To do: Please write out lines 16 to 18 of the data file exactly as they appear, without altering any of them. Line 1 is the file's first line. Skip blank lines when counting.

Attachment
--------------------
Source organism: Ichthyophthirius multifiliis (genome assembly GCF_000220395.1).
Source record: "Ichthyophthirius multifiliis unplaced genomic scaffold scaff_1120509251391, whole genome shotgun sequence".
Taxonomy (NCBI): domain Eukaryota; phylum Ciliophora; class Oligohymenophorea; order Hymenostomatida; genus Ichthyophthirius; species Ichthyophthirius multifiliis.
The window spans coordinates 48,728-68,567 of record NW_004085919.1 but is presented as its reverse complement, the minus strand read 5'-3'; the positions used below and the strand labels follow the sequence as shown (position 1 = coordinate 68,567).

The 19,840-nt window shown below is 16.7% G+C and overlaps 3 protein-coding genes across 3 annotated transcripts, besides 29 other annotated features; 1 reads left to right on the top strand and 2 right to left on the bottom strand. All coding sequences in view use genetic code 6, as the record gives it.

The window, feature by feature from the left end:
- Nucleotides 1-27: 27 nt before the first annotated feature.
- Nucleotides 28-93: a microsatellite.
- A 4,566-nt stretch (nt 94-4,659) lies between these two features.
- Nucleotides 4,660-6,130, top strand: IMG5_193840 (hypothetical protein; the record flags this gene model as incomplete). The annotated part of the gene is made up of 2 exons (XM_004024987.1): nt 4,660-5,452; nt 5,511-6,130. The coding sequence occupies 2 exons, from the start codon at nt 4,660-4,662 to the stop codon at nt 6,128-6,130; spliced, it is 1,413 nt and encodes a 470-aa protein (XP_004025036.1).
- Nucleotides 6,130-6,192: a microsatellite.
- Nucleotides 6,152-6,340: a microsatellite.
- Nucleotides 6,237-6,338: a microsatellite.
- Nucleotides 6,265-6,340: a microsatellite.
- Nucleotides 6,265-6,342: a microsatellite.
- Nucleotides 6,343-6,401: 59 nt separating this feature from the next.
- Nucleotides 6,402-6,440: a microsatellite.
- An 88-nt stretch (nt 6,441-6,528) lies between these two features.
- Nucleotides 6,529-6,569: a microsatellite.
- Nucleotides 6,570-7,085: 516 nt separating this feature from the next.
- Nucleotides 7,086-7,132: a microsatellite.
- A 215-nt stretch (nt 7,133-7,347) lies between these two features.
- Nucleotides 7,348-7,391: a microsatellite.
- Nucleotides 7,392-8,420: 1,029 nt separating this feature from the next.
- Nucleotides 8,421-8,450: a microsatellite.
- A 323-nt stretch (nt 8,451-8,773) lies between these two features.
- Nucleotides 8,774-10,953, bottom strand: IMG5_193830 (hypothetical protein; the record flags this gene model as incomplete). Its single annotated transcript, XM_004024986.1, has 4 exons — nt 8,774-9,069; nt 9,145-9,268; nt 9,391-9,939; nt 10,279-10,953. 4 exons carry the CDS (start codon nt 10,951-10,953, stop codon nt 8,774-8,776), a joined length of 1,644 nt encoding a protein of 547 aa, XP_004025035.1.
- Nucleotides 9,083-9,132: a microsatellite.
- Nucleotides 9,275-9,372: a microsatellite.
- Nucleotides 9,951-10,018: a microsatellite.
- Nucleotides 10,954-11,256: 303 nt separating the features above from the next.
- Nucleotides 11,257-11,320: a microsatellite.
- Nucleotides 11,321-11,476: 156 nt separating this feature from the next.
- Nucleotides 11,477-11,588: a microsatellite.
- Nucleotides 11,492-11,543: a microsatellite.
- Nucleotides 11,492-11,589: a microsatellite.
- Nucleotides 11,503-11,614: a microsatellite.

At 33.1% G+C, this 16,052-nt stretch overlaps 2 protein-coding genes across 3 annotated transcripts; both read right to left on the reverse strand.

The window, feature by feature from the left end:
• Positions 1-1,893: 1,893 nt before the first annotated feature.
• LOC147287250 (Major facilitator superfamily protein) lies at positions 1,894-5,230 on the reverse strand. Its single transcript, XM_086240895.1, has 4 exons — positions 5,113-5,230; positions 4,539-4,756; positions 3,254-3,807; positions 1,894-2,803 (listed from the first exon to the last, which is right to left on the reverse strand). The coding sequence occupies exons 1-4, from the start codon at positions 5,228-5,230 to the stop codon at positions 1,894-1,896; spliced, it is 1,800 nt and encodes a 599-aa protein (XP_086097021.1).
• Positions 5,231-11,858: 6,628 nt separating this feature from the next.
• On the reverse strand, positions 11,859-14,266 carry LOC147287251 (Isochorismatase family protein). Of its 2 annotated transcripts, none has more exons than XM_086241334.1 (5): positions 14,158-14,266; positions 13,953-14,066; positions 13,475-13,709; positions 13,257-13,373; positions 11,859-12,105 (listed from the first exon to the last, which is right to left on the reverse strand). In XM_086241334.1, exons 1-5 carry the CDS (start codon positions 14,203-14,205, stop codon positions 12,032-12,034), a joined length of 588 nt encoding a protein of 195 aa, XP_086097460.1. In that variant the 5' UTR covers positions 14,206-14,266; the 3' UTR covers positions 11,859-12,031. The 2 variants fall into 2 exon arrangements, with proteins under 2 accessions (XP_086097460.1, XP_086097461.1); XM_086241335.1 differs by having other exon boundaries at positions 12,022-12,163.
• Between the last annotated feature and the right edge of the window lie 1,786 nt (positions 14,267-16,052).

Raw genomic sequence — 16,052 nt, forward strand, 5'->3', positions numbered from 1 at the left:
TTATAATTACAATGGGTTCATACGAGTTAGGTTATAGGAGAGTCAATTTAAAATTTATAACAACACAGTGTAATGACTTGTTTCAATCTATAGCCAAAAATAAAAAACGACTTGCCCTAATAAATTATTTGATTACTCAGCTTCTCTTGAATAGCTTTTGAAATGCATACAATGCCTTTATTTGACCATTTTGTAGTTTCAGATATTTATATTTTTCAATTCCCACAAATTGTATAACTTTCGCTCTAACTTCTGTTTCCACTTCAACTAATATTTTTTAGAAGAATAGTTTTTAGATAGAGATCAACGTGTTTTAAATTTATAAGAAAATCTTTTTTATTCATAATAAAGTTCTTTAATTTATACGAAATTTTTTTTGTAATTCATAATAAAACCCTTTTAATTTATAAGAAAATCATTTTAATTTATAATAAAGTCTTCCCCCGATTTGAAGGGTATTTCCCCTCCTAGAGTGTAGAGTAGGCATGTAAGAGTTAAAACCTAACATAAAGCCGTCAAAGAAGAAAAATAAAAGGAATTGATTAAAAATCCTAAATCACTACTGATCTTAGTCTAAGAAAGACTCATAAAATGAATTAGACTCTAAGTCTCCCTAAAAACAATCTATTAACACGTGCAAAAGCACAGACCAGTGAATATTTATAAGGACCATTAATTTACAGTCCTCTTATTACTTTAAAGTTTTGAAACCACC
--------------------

- Nucleotides 6,343-6,401: 59 nt separating this feature from the next.
- Nucleotides 6,402-6,440: a microsatellite.
- An 88-nt stretch (nt 6,441-6,528) lies between these two features.